My friendship with Phil Clarke goes back many years and I’m the proud owner of a number of his fine paintings, including some of his early work. There’s a gang of us who are Phil Clarke admirers, and I’m always visiting friends’ homes where his work adorns their walls.
As a journalist, I’ve always been interested in his philosophical approach to his work, which most often these days is concerned with conservation, internationalism, and social justice. But his paintings are not heavy handed didacticism, Phil always has an entertaining and whimsical insight into the human condition. His creative and technical skills enable him to focus on the chaos of change in modern society and magically transform his subjects into new visions – a wry look at what’s happening right now.
The title of his latest exhibition is “Beyond Realism”, and very quickly Phil’s respect and admiration for the work of Salvador Dali is obvious. That’s not surprising, given that Phil lived for ten years in the Spanish village of Cadaques where Dali and his wife Gala entertained a passing parade of artists and hippies. Phil still connects with friends from Cadaques, and believes the genius of Dali’s Surrealism is more relevant today than ever. He points out that Surrealism began as a revolutionary movement of poets and writers, born directly out of the horrors of the Great War. And war and its modern day perpetrators are very much on Phil’s mind in this exhibition. In the note to his painting “Masters of War”, Phil writes, “Why are we still fighting wars with each other when we have so many endangered species and a planet to save?”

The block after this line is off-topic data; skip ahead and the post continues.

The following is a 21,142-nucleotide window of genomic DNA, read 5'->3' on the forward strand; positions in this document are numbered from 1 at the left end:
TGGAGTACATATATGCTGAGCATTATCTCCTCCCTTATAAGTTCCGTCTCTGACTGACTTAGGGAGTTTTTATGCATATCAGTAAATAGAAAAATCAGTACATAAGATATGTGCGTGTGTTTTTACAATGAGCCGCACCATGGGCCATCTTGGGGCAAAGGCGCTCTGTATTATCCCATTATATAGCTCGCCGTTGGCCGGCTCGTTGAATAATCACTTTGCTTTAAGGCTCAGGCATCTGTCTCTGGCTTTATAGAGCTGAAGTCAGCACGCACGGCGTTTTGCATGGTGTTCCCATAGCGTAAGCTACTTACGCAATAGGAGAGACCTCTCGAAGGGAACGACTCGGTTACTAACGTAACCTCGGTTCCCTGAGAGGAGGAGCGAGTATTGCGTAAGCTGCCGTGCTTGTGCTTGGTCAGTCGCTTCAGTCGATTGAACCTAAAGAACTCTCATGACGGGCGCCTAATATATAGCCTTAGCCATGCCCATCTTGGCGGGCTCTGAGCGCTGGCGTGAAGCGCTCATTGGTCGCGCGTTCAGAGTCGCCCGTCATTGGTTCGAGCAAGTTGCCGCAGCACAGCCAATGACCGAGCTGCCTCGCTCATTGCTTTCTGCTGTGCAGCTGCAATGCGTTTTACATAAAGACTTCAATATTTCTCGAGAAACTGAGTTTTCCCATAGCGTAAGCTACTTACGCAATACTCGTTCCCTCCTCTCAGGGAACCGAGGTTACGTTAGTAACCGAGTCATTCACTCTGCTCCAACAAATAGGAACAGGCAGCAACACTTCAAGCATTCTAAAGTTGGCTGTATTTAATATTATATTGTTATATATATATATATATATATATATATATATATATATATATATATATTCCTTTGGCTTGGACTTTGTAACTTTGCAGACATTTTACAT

Phil believes our whole existence has become surreal. His work goes back to basics, examining how we got from Ancient Egypt and before, to the modern world of technology and Artificial Intelligence. With humanity using up the habitat of almost every other species, he says we need cultural values inherited from the best principles of our ancestors, in the name of stability. They should not be ignored, because good leadership comes from character, moral fibre and from principles, not the 'pragmatism' of clinging to power. One of Phil’s heroes is Angela Merkel who, he says, “has proven that visionary leadership is based on doing the right thing, on being yourself and following your conscience, not the daily polls on every last issue.”
This is Phil’s first exhibition for eight years in his home town of Sydney, and it seems to me that these are paintings for the Ages. They’re definitely not the product of the latest fashion in art. I have always been interested by Phil's independent approach to his subject matter. These are sensitive and compassionate images about love and war and people, and the world around us. Like Phil’s favourite world leaders, they’re full of ideas that come from a heartfelt place of principled thought and culture.
Former journalist and TV producer
‘Beyond Realism’, a CHG pop-up exhibition from Phil Clarke opens Thursday 23 November 6-8pm at at Gallery Space Upstairs, Moorish Blue, 139 Blues Point Rd, McMahons Point in Sydney. More information, RSVP and invite your friends here.